Breaking down the Jets' Percy Harvin decision

John Idzik’s "potential coup" -- last season’s acquisition of Percy Harvin -- has left his successor, Mike Maccagnan, with a fascinating and complex decision, one that will require input from different branches of the New York Jets' organization.

Before we jump into the pros and cons of keeping Harvin, let’s review the facts:

Harvin has four years, $41.5 million remaining on his contract, none of which is guaranteed. That includes a $10.5 million base salary for the coming season. If Harvin is on the roster March 19, the conditional draft pick owed to the Seattle Seahawks escalates from a sixth-round choice to a fourth rounder. If they cut him before the 19th, the compensation is simply a sixth rounder in next month’s draft.

Basically, the Jets have three options. Let’s examine, looking at the positives and negatives in each scenario.

1. Keep him under his current contract

You could argue that the Jets, with a dearth of playmakers on offense, should do whatever they can to keep talented players, not toss them out. Because the salary isn’t guaranteed, they would essentially be signing up for one year, with the ability to cut him if, say, he reverts to his disruptive ways of the past. There is no long-term commitment, which might be the way to go with a player who wore out his welcome with two teams previously.

The Jets also must consider how Harvin might fit into Chan Gailey’s scheme. This is where Maccagnan must lean on his coaching staff for input. If Gailey installs a spread offense, as many suspect, it would be a nice fit with Harvin’s skill set. He’s at his best in a short-passing game, making yards after the catch. He could line up anywhere in the formation, creating matchup problems for the defense.

With more than $50 million in cap space, the Jets can easily swallow the salary.

Analysis: At $10.5 million, Harvin would be the highest-paid player on the team in terms of 2015 compensation. That’s out of whack.

2. Keep him with a restructured contract

Harvin wants no part of a pay cut, presumably because he believes he can fetch at least $10.5 million on the open market. He would be amenable to a simple restructuring, meaning the conversion of salary into signing bonus.

In other words, they could cut his base pay to $870,000, the veterans’ minimum, giving him the difference ($9.63 million) in the form of a signing bonus. That would allow them to pro-rate the bonus over the four years of the contract, lowering his cap number this year to a palatable $3.28 million.

There’s a downside, though. By doing this, the Jets would be sinking money into Harvin beyond 2015 (with regard to the cap) and that could come back to bite them. If they decide in a year to cut Harvin, they would get hit with his bonus acceleration in 2016, a cap charge of $7.2 million (pre-June 1).

By then, he will have cost the Jets a total of $17.6 million (salaries for ’14 and ’15) and a fourth-round pick for 24 games (assuming he plays every game). That’s not a cost-effective way of doing business.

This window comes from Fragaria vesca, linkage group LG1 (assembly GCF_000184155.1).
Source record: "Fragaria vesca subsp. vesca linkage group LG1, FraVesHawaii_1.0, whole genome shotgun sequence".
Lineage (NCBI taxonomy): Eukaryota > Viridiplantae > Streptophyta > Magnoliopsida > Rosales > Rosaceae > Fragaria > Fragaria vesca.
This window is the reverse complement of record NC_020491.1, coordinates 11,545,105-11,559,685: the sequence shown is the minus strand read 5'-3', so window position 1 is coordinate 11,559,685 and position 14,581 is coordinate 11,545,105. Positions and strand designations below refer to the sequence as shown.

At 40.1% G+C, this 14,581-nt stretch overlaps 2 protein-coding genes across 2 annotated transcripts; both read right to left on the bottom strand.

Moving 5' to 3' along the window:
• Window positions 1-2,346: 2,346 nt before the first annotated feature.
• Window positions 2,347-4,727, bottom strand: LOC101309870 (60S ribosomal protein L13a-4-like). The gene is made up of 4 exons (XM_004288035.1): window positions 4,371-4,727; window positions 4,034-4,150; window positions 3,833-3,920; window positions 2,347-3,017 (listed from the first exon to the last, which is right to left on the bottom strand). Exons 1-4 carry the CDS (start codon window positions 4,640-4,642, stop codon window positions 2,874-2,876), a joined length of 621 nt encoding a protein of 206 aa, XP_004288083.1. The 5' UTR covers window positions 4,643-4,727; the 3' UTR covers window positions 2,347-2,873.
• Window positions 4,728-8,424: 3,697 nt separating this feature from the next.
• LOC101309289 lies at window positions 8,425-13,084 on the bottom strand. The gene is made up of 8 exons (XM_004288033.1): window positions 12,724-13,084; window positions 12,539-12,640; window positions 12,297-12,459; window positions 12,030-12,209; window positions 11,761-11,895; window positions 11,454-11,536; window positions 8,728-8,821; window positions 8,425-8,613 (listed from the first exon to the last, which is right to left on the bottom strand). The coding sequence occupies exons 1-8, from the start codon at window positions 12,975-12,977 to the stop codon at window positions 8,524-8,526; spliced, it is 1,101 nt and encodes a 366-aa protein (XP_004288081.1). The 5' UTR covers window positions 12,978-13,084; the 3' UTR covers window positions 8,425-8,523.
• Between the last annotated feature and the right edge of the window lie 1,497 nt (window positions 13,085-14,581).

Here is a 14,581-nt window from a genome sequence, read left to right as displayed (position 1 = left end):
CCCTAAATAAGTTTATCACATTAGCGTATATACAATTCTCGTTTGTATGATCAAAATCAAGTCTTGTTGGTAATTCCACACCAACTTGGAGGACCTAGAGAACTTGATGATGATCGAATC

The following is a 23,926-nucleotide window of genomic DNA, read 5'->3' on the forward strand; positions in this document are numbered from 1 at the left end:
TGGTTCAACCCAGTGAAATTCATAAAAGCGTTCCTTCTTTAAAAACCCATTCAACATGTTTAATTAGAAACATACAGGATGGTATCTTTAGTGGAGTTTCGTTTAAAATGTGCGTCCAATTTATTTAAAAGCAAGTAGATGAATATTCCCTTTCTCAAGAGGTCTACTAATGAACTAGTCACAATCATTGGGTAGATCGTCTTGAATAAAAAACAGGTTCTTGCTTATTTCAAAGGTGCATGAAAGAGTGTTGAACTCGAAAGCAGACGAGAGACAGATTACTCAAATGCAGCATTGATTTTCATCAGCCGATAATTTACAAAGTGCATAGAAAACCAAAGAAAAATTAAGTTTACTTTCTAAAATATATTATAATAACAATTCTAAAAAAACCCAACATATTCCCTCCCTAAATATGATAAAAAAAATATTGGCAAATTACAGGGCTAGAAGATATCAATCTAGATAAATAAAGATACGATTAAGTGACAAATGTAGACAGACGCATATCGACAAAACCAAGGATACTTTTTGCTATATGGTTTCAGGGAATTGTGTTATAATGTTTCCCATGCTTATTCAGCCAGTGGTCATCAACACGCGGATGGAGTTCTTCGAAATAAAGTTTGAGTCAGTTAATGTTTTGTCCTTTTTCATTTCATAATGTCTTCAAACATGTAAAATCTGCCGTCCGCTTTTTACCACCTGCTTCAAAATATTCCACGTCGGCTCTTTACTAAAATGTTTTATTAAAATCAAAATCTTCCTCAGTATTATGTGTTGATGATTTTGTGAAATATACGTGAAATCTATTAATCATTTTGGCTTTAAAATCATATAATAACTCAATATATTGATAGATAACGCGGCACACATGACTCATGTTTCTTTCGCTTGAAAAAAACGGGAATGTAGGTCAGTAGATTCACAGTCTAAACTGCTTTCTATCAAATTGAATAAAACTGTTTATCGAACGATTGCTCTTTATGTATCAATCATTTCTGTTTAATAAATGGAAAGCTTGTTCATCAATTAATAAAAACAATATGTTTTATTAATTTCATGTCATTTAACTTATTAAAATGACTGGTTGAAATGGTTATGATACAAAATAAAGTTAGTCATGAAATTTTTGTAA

To Harvin’s credit, he was a model teammate last season, as he tried to squash his reputation for being a divisive influence. He played hurt and he adapted nicely to a new environment and a new offense. Cynics will say he was on his best behavior because of the financial motivation. Will he revert to the old Percy if he scores the $10.5 million salary? That, no doubt, will be part of Maccagnan’s decision.

One thing to remember: The Jets have two forms of leverage. Under the current contract, they can cut Harvin with no salary-cap ramifications. They also can benefit from the timing of the deadline -- March 19, one week into free agency. By then, the big money will have been spent on other receivers. The Jets can hurt his negotiating position in the open market by holding on to him until March 18.

Analysis: If the Jets guarantee $10.5 million, which is what they would be doing by restructuring the remaining four years, they would be looking at least a two-year commitment because of the cap situation. That would be risky, considering his checkered background.

3. Release him

Unless Harvin is willing to take a straight pay cut, this probably will be the outcome. They would lose a starting receiver with tantalizing skills, but we’re talking about a player who has never had a 1,000-yard receiving season.

His recent production (52 catches over the past two seasons) doesn’t justify an exorbitant cap charge ($10.5 million) or his average per year ($10.4 million). The Jets have the cap space, but they evidently don’t feel he’s worth the big number, as Maccagnan hinted recently that they might ask him to restructure. Teams don’t like to overpay if they can help it.

The other layer to the decision is the draft-pick compensation. For a rebuilding team like the Jets, a fourth-round pick has value. It’s a potential starter, a cost-effective player whose rights they would own for four years. If the Jets have concerns about Harvin’s long-term viability, they should cut bait, surrender the sixth rounder and call it a day. It wouldn’t make sense to part with a fourth-round pick for what could be a one-year proposition.

What’s more, they could replace him via the draft. It’s another terrific draft for receivers, and there is a good chance they would get one of the top two receivers -- Amari Cooper or Kevin White -- with the sixth overall pick.

Analysis: The Jets should try to sign a starting-caliber receiver during the first week of free agency. If they find one, the Harvin decision is academic. It probably would cost more than $10.5 million, but they would feel more comfortable in the long term and would still have their fourth-round pick.